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Article
Publication date: 4 August 2021

Subhadip Roy, Subhalaxmi Mohapatra and Dina Banerjee

This study aims to explore the process of women entrepreneurship in India from a social perspective using the concept of entrepreneurship as emancipation.

Abstract

Purpose

This study aims to explore the process of women entrepreneurship in India from a social perspective using the concept of entrepreneurship as emancipation.

Design/methodology/approach

An interpretive approach is applied to address the study objectives, and based on an inductive method, the non-economic antecedents that led women to start entrepreneurship ventures are explored using 33 in-depth interviews. The study explores beyond the motivations and investigates the social process through which a women entrepreneur passes through after taking the decision to start a business venture.

Findings

Major findings indicate entrepreneurship as a change process where changes in both the entrepreneur and her social surroundings are observed with time. More detailed analysis reveal opposing (the entrepreneur) social forces in the initiation phase but more supportive social set up in the later phases of the entrepreneurship. The results support the process of entrepreneurship as emancipation (with stages such as seeking autonomy, authoring and declaring).

Research limitations/implications

The present study supports the concept of entrepreneurship as an emancipation process, and how it unfolds as a gendered process in a society where women (in general) are still not treated as equals.

Practical implications

The study has practical implications for entrepreneurs and their stakeholder networks.

Social implications

The findings have novel social implications on how a broader social structure has an influence on the entrepreneurship journey of a woman.

Originality/value

To the best of the authors’ knowledge, this is the first study to explore the phenomenon of entrepreneurship as an emancipation for women entrepreneurs of elite families in a developing nation who have started their business from non-economic needs.

Details

Journal of Entrepreneurship in Emerging Economies, vol. ahead-of-print no. ahead-of-print
Type: Research Article
ISSN: 2053-4604

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Article
Publication date: 13 July 2021

Oly Mishra

This study aims to focus on implementing frugal innovation and its principles by social entrepreneurs to face the challenges during the COVID-19 pandemic. The research…

Abstract

Purpose

This study aims to focus on implementing frugal innovation and its principles by social entrepreneurs to face the challenges during the COVID-19 pandemic. The research paper discusses the case of an Indian social entrepreneur who works for menstrual health and hygiene of unprivileged and rural women in India. The social entrepreneur’s constant endeavor is to create an ecosystem to ensure rural women’s economic and social upliftment through financial inclusion and livelihood training. When faced with the COVID-19 pandemic, the social entrepreneur re-purposed the manufacturing process to produce masks that were the need of the hour.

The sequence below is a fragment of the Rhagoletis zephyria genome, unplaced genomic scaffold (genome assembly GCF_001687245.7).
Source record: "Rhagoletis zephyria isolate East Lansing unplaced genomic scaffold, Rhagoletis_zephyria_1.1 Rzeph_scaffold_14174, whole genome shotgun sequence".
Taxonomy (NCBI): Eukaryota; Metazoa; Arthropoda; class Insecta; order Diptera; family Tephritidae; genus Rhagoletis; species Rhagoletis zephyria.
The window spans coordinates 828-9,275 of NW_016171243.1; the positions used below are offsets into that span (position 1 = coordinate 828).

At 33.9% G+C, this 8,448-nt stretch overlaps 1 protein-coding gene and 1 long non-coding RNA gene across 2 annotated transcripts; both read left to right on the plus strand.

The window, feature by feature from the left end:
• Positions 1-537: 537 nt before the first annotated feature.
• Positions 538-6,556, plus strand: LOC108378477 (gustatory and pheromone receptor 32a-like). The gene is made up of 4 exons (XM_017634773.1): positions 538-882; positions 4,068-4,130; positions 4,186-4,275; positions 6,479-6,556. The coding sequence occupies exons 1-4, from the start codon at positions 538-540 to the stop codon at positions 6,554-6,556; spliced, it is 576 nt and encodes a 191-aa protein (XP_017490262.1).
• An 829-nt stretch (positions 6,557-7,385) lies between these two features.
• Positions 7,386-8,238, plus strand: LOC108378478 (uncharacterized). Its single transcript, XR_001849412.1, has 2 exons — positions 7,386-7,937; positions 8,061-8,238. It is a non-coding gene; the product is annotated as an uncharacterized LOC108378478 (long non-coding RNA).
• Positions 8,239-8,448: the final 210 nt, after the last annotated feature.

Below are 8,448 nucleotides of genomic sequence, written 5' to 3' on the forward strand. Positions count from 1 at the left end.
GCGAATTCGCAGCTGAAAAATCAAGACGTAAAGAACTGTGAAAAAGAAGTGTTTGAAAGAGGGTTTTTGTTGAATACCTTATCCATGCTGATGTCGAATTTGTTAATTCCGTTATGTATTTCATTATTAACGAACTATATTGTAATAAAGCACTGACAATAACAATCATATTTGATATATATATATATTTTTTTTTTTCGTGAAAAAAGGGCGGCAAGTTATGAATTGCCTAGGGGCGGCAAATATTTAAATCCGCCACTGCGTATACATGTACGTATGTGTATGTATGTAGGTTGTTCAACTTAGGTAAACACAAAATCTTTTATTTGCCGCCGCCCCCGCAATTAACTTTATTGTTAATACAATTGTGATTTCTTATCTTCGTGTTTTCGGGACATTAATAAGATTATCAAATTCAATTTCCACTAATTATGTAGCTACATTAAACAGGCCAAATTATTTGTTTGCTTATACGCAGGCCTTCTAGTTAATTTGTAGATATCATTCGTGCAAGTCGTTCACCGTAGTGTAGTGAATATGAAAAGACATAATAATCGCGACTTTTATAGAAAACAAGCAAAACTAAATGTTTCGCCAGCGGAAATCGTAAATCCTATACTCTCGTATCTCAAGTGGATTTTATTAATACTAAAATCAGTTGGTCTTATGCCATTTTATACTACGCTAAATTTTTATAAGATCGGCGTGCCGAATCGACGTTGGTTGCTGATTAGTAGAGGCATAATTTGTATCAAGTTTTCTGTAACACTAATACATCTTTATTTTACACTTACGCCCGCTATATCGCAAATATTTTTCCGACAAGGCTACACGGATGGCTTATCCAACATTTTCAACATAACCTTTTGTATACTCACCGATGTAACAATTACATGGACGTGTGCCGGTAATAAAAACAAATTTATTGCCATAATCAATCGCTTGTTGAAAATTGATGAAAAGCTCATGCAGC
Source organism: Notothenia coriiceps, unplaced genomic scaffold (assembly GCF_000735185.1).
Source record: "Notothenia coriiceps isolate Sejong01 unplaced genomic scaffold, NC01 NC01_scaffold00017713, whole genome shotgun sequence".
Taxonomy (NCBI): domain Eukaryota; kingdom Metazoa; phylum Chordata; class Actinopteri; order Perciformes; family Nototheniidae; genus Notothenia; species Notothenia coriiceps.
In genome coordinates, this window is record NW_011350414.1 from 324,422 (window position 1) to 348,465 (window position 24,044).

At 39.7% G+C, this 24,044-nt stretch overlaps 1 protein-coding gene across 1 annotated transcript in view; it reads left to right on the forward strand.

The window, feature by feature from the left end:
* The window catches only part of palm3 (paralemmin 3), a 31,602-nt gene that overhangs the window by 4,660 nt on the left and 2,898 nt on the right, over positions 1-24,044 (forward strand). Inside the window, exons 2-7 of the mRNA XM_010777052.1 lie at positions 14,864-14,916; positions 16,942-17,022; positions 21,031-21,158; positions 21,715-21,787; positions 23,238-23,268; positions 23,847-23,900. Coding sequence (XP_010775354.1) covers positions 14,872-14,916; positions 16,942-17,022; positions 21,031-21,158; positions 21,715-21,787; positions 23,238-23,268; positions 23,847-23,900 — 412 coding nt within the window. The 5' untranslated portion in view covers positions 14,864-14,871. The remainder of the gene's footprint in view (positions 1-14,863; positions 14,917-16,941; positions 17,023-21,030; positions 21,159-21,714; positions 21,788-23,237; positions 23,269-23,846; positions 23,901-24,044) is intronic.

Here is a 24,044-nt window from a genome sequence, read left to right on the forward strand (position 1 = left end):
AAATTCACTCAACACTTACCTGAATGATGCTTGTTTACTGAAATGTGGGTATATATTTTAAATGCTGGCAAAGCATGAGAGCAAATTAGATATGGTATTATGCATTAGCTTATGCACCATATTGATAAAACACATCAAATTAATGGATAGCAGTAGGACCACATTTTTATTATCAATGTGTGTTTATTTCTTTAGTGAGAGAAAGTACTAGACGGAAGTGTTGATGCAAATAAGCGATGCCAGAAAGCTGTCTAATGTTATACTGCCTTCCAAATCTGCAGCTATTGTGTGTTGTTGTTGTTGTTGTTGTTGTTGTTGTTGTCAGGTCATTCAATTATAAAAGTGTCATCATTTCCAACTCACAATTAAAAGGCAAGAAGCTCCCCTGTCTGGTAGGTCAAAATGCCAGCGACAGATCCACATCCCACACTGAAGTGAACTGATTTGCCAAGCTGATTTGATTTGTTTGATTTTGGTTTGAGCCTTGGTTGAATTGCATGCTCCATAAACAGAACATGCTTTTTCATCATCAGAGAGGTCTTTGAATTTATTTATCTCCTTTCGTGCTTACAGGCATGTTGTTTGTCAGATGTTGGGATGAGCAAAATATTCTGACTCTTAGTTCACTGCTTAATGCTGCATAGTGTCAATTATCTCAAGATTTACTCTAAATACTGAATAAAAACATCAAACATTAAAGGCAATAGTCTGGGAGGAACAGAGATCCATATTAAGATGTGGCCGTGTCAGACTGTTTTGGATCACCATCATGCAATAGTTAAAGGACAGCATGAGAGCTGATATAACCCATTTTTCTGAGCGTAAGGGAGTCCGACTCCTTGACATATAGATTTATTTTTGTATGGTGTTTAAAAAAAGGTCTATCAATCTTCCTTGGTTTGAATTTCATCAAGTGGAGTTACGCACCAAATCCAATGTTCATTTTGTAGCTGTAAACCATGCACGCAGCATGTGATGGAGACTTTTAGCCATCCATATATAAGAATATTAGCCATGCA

Design/methodology/approach

The research paper is qualitative and follows an inductive case study approach. The underlying principles of frugal innovation are established through content analysis of the social entrepreneur’s interviews and her team members.

Findings

The study discusses how adversity can be an opportunity for social entrepreneurs by implementing frugal innovation principles, i.e. re-use, re-purpose, re-combine and rapidity, in times of crisis.

Research limitations/implications

One of the major limitations of this study is that it is based on a single case study, as, in the current scenario, this case appeared to be the most suitable one. There is no way to generalize the assumptions of this model. Researchers will have to study the phenomena of frugal innovation in adversity across multiple cases in the future. Also, the study is based on a single emerging economy, i.e. India. Further research may be carried out with such cases from other countries.

Practical implications

The proposition of this research paper will help new and established social entrepreneurs understand that the four principles of frugal innovation and their practical application by a social entrepreneur. This will act as a guiding light for the present and future entrepreneurs regarding how one can respond to a crisis. This will also help advance our understanding of the distinct ways in which social entrepreneurs’ activities can help society in times of crisis. The findings of this research paper provide timely implications for social entrepreneurs. To respond efficiently to various crises, it is important to consider its effect on social entrepreneurship.

Social implications

The research paper shows that the social enterprise has implemented frugal innovation principles to manufacture the COVID-19 protection items supplied through existing supply chain networks. Also, a social entrepreneur is not intimidated by the sudden changes in the business environment; instead, they look at the situation as an opportunity to do something new. They are always willing to take the risk to innovate a solution that will address people’s problems. frugal innovation, due to its highly collaborative nature and its ability to make the most from limited resources, is the only way social entrepreneurs can create an inclusive, secure and sustainable future.